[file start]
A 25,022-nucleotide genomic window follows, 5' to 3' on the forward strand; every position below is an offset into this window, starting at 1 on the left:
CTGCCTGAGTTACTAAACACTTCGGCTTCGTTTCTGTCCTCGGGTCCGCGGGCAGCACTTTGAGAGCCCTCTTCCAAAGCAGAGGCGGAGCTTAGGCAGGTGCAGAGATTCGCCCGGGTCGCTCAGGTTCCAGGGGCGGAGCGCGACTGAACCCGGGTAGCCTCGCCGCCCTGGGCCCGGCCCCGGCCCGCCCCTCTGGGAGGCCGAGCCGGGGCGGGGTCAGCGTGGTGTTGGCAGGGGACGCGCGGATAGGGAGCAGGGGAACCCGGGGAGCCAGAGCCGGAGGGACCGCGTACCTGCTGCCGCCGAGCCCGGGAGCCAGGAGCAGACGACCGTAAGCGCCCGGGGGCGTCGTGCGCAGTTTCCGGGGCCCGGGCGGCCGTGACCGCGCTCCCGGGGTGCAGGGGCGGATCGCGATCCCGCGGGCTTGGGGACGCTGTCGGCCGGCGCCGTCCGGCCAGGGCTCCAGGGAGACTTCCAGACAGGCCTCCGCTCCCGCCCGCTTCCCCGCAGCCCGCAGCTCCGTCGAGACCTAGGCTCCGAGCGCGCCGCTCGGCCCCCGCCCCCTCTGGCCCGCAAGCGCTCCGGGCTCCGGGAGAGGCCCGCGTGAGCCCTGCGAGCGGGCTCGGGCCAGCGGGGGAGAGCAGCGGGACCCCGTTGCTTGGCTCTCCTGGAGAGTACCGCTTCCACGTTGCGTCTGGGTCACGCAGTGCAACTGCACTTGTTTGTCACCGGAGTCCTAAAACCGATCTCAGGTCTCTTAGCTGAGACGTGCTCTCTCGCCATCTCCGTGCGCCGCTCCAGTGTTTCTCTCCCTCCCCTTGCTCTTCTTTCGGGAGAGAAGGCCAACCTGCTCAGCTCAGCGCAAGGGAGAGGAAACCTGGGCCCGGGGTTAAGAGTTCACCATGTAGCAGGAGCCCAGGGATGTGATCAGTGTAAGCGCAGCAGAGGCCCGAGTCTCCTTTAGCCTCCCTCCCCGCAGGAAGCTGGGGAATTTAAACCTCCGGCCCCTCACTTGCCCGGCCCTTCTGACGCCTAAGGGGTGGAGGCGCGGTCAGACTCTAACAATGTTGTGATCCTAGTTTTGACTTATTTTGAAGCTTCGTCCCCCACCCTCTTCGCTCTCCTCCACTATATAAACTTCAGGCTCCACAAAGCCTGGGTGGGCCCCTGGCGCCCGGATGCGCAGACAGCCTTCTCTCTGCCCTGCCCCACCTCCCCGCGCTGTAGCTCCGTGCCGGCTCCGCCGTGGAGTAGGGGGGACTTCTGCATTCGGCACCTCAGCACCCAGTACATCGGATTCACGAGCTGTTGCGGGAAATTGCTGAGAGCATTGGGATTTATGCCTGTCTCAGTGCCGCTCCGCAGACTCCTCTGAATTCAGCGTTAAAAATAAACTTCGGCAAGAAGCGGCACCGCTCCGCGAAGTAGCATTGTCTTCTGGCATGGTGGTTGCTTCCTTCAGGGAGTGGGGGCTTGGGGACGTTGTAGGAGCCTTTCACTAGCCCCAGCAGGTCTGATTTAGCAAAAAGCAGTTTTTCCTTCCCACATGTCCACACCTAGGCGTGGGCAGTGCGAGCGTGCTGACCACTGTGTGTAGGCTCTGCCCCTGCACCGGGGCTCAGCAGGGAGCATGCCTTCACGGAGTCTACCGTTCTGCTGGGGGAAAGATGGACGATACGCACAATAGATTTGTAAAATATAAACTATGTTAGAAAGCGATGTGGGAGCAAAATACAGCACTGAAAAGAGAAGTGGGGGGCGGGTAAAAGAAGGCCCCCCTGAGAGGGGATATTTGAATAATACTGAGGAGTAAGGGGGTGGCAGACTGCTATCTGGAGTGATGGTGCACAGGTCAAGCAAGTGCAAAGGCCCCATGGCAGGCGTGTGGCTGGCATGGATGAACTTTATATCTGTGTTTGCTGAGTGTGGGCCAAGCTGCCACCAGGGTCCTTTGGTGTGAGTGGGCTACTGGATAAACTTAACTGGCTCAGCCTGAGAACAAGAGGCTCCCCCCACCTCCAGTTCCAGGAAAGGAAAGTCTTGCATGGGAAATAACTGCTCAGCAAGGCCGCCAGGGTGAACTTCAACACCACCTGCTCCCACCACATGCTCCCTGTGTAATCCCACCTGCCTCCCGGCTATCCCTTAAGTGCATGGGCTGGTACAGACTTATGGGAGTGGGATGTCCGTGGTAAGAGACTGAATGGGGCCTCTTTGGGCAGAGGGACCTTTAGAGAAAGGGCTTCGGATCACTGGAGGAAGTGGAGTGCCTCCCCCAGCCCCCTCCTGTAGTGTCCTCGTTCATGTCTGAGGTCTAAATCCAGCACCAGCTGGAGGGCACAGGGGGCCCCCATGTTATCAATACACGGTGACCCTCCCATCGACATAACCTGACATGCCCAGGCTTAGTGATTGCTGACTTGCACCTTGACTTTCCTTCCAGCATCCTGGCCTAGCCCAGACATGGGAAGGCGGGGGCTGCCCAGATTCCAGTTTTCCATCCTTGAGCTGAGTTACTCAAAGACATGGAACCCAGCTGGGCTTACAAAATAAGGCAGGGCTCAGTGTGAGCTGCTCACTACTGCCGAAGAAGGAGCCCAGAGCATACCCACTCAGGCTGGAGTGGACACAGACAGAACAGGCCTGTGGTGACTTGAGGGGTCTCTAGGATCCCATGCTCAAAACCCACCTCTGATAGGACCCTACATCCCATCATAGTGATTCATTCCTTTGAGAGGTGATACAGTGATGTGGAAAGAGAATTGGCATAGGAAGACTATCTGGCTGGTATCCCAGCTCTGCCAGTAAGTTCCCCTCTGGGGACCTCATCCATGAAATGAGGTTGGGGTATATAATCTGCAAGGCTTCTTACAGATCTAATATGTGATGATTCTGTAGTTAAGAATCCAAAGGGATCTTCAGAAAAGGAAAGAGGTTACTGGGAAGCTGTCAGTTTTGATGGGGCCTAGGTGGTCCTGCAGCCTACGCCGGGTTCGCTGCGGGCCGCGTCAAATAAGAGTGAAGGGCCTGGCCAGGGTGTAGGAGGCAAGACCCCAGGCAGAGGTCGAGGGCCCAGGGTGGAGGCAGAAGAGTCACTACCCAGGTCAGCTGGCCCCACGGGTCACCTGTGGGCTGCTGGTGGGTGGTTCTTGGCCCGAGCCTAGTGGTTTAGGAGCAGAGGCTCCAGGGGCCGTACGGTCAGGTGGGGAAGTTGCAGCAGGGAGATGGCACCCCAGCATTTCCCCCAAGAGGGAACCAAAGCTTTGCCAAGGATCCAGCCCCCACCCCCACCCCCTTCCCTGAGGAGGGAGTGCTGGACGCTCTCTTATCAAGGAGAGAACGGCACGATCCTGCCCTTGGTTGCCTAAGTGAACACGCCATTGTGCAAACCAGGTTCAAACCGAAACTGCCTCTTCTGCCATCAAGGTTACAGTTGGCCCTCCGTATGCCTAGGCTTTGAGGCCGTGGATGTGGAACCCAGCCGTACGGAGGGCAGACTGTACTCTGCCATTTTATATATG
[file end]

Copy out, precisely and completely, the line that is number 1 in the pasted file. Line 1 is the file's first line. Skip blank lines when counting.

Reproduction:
A 25,022-nucleotide genomic window follows, 5' to 3' on the forward strand; every position below is an offset into this window, starting at 1 on the left: